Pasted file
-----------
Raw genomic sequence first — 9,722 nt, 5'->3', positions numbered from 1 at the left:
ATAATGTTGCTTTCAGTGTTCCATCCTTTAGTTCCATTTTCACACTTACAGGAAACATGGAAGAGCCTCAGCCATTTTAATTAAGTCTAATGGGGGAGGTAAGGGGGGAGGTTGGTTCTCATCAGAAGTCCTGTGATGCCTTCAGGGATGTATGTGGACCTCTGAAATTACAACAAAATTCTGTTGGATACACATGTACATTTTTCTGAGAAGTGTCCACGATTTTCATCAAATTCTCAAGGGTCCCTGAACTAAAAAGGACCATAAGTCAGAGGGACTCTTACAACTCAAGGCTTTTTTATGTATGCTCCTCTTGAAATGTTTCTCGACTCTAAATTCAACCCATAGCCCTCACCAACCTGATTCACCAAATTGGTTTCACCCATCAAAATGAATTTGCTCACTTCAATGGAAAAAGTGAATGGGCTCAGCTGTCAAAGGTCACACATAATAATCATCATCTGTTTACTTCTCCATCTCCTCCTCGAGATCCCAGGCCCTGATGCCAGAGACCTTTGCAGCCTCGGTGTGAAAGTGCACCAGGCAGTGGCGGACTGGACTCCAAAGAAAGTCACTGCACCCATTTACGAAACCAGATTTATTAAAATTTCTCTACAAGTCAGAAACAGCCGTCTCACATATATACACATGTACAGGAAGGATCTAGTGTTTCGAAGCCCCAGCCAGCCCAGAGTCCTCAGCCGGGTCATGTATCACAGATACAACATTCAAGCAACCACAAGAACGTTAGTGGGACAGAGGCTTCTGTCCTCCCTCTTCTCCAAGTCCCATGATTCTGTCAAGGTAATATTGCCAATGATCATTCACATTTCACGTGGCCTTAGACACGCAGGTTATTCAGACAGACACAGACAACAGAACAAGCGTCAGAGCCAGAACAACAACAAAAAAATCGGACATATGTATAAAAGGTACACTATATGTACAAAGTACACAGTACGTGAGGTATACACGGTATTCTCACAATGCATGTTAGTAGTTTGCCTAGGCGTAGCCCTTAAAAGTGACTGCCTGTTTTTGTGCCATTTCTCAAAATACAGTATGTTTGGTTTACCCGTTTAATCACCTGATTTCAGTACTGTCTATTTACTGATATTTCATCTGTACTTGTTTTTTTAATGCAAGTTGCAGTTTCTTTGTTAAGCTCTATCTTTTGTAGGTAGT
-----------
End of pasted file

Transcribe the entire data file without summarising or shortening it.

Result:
Raw genomic sequence first — 9,722 nt, 5'->3', positions numbered from 1 at the left:
ATAATGTTGCTTTCAGTGTTCCATCCTTTAGTTCCATTTTCACACTTACAGGAAACATGGAAGAGCCTCAGCCATTTTAATTAAGTCTAATGGGGGAGGTAAGGGGGGAGGTTGGTTCTCATCAGAAGTCCTGTGATGCCTTCAGGGATGTATGTGGACCTCTGAAATTACAACAAAATTCTGTTGGATACACATGTACATTTTTCTGAGAAGTGTCCACGATTTTCATCAAATTCTCAAGGGTCCCTGAACTAAAAAGGACCATAAGTCAGAGGGACTCTTACAACTCAAGGCTTTTTTATGTATGCTCCTCTTGAAATGTTTCTCGACTCTAAATTCAACCCATAGCCCTCACCAACCTGATTCACCAAATTGGTTTCACCCATCAAAATGAATTTGCTCACTTCAATGGAAAAAGTGAATGGGCTCAGCTGTCAAAGGTCACACATAATAATCATCATCTGTTTACTTCTCCATCTCCTCCTCGAGATCCCAGGCCCTGATGCCAGAGACCTTTGCAGCCTCGGTGTGAAAGTGCACCAGGCAGTGGCGGACTGGACTCCAAAGAAAGTCACTGCACCCATTTACGAAACCAGATTTATTAAAATTTCTCTACAAGTCAGAAACAGCCGTCTCACATATATACACATGTACAGGAAGGATCTAGTGTTTCGAAGCCCCAGCCAGCCCAGAGTCCTCAGCCGGGTCATGTATCACAGATACAACATTCAAGCAACCACAAGAACGTTAGTGGGACAGAGGCTTCTGTCCTCCCTCTTCTCCAAGTCCCATGATTCTGTCAAGGTAATATTGCCAATGATCATTCACATTTCACGTGGCCTTAGACACGCAGGTTATTCAGACAGACACAGACAACAGAACAAGCGTCAGAGCCAGAACAACAACAAAAAAATCGGACATATGTATAAAAGGTACACTATATGTACAAAGTACACAGTACGTGAGGTATACACGGTATTCTCACAATGCATGTTAGTAGTTTGCCTAGGCGTAGCCCTTAAAAGTGACTGCCTGTTTTTGTGCCATTTCTCAAAATACAGTATGTTTGGTTTACCCGTTTAATCACCTGATTTCAGTACTGTCTATTTACTGATATTTCATCTGTACTTGTTTTTTTAATGCAAGTTGCAGTTTCTTTGTTAAGCTCTATCTTTTGTAGGTAGT